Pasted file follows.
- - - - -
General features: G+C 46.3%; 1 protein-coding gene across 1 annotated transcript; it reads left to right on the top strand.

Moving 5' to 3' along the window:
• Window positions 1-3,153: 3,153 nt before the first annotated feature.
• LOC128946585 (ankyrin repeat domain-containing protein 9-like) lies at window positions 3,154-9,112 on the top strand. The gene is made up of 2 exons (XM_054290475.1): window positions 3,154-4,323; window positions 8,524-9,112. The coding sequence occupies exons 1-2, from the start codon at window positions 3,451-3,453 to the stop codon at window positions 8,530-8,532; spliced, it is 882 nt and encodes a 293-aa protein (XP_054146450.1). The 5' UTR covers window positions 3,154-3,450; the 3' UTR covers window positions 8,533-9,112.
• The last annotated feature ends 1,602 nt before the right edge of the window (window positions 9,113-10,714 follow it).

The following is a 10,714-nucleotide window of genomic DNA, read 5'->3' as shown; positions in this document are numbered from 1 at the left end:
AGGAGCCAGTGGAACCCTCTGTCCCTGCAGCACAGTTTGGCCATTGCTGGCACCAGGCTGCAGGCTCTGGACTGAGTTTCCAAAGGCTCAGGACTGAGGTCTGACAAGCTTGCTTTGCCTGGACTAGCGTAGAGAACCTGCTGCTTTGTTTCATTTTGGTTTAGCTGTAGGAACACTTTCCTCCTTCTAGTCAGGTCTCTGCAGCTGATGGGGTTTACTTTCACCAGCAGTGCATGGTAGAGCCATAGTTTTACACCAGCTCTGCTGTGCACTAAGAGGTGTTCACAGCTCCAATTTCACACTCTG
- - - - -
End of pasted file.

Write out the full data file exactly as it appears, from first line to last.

General features: G+C 46.3%; 1 protein-coding gene across 1 annotated transcript; it reads left to right on the top strand.

Moving 5' to 3' along the window:
• Window positions 1-3,153: 3,153 nt before the first annotated feature.
• LOC128946585 (ankyrin repeat domain-containing protein 9-like) lies at window positions 3,154-9,112 on the top strand. The gene is made up of 2 exons (XM_054290475.1): window positions 3,154-4,323; window positions 8,524-9,112. The coding sequence occupies exons 1-2, from the start codon at window positions 3,451-3,453 to the stop codon at window positions 8,530-8,532; spliced, it is 882 nt and encodes a 293-aa protein (XP_054146450.1). The 5' UTR covers window positions 3,154-3,450; the 3' UTR covers window positions 8,533-9,112.
• The last annotated feature ends 1,602 nt before the right edge of the window (window positions 9,113-10,714 follow it).

The following is a 10,714-nucleotide window of genomic DNA, read 5'->3' as shown; positions in this document are numbered from 1 at the left end:
AGGAGCCAGTGGAACCCTCTGTCCCTGCAGCACAGTTTGGCCATTGCTGGCACCAGGCTGCAGGCTCTGGACTGAGTTTCCAAAGGCTCAGGACTGAGGTCTGACAAGCTTGCTTTGCCTGGACTAGCGTAGAGAACCTGCTGCTTTGTTTCATTTTGGTTTAGCTGTAGGAACACTTTCCTCCTTCTAGTCAGGTCTCTGCAGCTGATGGGGTTTACTTTCACCAGCAGTGCATGGTAGAGCCATAGTTTTACACCAGCTCTGCTGTGCACTAAGAGGTGTTCACAGCTCCAATTTCACACTCTG